From the beginning, photography has always involved an inherent frustration. Our eyes can see an incredible range, from details in the darkest shadows to rich colors in sunlit patches—film has never even come close to recording this range. Nail the highlights, and shadow areas often turn featureless black. Expose the deep shadow detail, and say goodbye to the lighter third of the image.
As he formulated his Zone system, Ansel Adams used special development to extend the contrast range of his negatives. Years later, Galen Rowell solved the same problem with split-neutral-density filters, pushing the technique to new limits. And with the advent of digital photography, photographers have discovered that they can combine two images of a scene (one exposed for the highlight, one for the shadows) into one perfectly exposed image using the computer.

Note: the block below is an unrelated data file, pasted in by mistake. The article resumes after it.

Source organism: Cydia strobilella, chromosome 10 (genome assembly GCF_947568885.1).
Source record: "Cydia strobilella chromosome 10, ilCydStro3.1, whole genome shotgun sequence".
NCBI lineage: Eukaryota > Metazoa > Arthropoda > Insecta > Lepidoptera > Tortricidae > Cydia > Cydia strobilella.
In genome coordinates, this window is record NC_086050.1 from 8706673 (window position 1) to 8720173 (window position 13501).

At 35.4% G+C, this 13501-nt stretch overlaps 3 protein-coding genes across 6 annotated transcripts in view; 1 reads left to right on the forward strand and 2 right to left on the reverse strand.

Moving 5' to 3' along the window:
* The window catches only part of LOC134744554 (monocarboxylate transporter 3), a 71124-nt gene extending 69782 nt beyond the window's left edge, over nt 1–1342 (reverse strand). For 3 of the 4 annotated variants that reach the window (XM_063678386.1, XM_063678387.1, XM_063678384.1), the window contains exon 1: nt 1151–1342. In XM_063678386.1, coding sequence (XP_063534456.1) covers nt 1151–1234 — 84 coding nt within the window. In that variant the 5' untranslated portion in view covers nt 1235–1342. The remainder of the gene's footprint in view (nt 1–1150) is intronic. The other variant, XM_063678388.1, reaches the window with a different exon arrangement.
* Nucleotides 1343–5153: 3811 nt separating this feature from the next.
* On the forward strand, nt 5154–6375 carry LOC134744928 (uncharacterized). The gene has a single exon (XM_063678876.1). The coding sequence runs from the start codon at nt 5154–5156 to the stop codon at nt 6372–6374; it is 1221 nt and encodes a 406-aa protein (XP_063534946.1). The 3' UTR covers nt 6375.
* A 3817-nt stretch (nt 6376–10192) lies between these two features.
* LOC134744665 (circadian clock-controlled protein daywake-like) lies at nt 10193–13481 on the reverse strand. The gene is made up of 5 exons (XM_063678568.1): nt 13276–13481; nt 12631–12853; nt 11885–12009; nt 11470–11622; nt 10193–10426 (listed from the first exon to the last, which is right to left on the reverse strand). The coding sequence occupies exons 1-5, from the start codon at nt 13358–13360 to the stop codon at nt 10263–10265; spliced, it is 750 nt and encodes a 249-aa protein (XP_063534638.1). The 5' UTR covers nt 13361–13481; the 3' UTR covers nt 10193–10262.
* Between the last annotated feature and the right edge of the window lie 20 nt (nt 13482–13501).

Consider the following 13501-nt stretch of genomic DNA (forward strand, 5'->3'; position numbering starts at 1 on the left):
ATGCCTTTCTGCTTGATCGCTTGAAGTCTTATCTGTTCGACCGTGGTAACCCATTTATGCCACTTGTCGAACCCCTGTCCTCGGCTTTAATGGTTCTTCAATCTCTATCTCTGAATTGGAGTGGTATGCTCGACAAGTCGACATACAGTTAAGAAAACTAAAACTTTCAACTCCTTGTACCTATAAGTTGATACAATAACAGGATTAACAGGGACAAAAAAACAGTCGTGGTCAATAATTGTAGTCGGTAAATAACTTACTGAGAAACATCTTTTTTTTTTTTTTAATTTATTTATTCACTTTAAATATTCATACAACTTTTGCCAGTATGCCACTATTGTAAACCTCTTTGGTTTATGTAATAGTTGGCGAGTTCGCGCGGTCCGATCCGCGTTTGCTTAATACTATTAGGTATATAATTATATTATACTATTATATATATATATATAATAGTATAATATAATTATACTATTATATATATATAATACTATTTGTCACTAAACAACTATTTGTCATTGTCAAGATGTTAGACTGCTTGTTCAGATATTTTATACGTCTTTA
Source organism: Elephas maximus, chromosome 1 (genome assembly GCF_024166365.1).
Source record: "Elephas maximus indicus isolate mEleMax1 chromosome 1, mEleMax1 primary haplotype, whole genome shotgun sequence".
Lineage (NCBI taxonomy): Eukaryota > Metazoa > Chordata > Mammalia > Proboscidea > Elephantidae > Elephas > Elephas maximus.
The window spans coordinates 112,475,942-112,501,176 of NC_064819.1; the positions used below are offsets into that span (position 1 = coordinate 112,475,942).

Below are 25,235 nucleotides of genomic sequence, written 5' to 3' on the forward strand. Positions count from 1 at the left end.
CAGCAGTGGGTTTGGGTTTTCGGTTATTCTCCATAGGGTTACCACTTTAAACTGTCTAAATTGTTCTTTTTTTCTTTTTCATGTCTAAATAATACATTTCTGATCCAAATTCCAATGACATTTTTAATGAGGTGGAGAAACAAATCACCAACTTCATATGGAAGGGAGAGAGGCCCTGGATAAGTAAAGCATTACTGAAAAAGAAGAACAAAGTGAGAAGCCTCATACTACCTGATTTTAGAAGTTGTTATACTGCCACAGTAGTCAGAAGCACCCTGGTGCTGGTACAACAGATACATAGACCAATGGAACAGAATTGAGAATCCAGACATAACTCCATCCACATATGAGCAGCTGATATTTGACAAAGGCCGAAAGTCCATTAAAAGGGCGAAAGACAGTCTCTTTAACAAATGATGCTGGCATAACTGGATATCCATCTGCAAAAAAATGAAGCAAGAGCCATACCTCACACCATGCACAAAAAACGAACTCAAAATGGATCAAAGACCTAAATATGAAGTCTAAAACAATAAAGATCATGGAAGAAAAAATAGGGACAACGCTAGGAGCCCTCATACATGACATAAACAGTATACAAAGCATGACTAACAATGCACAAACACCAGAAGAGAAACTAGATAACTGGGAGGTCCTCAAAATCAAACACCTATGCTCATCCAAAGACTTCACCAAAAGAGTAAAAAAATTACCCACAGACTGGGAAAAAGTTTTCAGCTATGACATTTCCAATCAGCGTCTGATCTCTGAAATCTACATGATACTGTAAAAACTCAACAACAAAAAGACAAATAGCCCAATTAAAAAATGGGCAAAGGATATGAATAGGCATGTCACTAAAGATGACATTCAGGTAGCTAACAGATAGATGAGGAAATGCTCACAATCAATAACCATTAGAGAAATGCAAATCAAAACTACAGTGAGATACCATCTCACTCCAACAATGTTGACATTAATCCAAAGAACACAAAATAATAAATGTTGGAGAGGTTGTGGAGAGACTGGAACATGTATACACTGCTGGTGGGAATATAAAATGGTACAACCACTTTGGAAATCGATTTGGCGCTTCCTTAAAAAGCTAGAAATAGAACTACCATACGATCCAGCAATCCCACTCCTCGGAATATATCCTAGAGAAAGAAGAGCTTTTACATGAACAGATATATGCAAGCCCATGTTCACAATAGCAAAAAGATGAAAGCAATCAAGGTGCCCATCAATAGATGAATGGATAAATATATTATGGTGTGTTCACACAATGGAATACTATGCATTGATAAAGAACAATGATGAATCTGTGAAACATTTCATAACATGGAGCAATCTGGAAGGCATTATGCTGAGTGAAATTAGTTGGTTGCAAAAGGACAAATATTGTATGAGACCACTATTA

Lately, I've worked out an interesting new variation on that digital technique by combining two different versions of the same image in Photoshop in order to expand the contrast range. Only now, thanks to the ability to shoot RAW digital files, can I obtain these two versions of the image with just one click of the shutter.
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